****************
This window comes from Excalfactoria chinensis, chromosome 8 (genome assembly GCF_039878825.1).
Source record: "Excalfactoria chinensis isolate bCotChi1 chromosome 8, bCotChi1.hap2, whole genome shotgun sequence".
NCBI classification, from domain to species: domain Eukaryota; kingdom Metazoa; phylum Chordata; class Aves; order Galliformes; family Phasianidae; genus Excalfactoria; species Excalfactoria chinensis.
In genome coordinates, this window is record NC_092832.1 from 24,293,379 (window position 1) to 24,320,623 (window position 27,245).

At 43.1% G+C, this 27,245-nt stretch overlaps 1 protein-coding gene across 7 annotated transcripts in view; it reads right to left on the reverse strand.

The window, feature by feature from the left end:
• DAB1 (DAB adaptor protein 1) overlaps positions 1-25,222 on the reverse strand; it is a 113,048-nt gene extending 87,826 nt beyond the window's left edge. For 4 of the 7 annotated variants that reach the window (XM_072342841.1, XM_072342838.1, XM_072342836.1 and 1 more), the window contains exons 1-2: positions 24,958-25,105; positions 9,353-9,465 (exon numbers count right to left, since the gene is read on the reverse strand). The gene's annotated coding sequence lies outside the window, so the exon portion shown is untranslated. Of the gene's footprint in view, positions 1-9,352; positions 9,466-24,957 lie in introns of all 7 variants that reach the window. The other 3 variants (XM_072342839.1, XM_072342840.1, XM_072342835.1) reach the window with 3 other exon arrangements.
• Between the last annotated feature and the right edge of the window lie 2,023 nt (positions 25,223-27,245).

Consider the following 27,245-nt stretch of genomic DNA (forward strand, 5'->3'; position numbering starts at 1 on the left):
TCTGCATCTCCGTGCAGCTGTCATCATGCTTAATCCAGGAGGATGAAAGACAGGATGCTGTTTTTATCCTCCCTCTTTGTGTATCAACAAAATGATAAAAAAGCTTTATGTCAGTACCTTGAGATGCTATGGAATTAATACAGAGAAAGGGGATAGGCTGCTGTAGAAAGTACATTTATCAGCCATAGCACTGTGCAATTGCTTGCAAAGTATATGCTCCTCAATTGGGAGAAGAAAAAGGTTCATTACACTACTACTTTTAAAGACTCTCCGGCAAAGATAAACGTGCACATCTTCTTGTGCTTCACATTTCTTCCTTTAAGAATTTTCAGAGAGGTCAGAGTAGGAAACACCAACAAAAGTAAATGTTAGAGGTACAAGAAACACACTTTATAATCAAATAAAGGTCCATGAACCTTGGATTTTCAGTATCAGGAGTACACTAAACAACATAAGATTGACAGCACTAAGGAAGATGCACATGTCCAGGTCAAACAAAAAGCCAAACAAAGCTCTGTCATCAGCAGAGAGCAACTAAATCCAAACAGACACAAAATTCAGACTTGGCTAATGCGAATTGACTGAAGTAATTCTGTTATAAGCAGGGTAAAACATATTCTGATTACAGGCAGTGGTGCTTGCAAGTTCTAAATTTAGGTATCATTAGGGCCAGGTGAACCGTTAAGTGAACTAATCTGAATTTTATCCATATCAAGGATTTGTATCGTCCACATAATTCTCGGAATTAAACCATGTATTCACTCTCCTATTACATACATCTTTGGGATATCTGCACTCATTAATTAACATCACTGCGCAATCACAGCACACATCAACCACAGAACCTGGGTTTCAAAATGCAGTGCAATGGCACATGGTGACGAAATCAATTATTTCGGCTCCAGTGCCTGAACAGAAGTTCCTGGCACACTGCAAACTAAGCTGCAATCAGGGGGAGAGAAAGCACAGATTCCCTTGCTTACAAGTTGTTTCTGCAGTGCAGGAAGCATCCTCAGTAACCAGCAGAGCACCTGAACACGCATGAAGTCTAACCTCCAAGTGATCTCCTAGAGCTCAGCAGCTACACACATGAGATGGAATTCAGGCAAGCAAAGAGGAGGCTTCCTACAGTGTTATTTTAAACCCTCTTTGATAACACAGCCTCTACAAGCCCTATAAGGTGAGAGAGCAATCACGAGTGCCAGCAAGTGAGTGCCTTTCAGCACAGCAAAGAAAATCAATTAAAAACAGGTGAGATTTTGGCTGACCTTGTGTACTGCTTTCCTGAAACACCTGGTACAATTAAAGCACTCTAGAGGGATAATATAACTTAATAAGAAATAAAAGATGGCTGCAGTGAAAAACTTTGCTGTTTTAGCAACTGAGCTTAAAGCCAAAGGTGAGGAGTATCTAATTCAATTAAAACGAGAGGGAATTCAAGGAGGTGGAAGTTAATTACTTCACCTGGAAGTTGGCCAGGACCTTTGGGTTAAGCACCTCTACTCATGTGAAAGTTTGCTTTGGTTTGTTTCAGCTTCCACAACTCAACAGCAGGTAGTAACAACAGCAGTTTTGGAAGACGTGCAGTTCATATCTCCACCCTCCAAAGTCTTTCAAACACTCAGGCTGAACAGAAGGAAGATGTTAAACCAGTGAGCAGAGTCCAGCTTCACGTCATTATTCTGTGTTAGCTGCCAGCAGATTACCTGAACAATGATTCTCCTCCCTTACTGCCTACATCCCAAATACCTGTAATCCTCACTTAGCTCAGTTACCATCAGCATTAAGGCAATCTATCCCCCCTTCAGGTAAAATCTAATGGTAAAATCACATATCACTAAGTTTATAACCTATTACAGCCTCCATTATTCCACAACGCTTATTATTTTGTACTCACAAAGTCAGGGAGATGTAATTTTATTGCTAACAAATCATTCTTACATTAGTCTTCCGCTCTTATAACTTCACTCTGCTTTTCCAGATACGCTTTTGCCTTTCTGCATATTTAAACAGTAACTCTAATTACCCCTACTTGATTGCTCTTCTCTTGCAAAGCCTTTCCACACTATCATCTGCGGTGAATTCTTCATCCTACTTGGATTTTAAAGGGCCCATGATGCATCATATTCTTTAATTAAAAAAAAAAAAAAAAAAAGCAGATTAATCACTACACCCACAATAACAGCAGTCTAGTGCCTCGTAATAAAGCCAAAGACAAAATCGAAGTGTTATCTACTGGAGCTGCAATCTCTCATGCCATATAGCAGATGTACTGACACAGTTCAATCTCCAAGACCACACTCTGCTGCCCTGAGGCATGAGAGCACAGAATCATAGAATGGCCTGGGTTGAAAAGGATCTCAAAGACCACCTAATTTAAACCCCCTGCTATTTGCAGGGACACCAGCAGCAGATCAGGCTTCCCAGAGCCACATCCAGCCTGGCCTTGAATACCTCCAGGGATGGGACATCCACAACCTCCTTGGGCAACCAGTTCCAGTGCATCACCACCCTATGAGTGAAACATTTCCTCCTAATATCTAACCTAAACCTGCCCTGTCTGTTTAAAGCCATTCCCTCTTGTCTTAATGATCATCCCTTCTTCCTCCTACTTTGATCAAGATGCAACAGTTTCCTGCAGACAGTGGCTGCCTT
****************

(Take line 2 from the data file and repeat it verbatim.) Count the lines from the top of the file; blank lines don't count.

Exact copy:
Source record: "Excalfactoria chinensis isolate bCotChi1 chromosome 8, bCotChi1.hap2, whole genome shotgun sequence".